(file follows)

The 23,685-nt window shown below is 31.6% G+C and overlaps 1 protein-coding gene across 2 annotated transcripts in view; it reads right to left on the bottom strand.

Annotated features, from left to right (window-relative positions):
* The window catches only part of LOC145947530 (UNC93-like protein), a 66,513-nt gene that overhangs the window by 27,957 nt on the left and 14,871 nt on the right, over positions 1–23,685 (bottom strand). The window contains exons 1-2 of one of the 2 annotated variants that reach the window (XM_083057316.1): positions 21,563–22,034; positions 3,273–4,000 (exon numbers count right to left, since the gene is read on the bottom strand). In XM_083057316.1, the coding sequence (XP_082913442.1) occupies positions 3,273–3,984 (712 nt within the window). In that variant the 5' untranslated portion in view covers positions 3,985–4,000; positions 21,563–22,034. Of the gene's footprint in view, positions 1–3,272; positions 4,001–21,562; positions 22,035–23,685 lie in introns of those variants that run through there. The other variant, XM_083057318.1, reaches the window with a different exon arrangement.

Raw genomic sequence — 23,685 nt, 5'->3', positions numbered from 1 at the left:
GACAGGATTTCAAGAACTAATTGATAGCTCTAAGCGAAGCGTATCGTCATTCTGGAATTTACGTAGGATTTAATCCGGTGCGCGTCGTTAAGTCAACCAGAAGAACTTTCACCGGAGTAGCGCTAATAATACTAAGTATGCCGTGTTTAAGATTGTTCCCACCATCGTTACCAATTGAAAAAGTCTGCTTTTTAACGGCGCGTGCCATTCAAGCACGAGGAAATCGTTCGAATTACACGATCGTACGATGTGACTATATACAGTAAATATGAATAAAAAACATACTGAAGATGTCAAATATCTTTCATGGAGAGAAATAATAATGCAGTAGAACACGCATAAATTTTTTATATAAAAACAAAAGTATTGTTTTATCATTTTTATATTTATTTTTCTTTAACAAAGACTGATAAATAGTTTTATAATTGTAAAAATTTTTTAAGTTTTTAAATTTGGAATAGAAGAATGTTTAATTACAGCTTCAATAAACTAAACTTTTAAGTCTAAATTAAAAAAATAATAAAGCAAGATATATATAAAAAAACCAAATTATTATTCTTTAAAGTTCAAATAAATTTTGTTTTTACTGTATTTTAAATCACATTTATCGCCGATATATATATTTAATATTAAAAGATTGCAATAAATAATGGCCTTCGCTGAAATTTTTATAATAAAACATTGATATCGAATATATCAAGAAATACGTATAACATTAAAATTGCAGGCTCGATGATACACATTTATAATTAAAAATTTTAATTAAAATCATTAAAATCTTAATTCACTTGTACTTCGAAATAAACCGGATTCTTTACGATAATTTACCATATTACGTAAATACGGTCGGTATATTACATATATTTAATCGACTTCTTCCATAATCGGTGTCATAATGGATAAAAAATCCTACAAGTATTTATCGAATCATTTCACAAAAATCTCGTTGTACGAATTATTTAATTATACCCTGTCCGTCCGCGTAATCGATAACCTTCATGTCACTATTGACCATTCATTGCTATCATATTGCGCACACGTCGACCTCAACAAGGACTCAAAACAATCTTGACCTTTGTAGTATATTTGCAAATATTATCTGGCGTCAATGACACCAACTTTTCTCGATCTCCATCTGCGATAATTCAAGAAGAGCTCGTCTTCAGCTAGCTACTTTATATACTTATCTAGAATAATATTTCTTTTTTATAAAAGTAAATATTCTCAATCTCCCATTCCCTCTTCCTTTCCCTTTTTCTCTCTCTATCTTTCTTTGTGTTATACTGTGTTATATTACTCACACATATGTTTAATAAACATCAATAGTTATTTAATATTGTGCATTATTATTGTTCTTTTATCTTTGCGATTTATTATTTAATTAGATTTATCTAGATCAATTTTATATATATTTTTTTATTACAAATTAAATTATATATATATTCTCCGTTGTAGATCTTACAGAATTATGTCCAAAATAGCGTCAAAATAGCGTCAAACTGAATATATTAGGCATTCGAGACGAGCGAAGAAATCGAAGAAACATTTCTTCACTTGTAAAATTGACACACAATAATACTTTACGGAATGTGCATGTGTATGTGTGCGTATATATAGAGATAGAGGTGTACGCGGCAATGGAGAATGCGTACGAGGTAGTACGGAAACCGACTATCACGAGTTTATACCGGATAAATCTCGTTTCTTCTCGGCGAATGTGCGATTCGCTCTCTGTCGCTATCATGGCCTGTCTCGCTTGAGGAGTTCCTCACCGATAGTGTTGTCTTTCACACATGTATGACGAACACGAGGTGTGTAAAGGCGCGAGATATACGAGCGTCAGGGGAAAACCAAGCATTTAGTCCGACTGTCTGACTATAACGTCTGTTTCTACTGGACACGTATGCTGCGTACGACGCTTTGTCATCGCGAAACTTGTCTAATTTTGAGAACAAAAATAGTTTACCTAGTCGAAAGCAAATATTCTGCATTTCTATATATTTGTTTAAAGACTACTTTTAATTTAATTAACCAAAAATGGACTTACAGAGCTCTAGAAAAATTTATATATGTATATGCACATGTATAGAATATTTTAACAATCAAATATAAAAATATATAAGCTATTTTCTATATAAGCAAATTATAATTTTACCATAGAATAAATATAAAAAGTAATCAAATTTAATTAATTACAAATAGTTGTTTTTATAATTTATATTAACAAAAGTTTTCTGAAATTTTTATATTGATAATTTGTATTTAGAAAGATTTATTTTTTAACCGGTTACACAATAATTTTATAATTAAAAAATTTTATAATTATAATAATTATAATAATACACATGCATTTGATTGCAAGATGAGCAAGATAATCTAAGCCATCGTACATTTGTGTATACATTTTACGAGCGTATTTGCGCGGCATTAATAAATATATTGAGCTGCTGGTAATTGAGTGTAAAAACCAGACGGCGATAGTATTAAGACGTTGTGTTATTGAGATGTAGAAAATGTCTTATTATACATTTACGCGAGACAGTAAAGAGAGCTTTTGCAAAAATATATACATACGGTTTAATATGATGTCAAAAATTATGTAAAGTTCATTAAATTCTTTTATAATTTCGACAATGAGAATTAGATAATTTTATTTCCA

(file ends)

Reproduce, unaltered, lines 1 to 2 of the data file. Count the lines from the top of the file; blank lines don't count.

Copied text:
The 23,685-nt window shown below is 31.6% G+C and overlaps 1 protein-coding gene across 2 annotated transcripts in view; it reads right to left on the bottom strand.

Annotated features, from left to right (window-relative positions):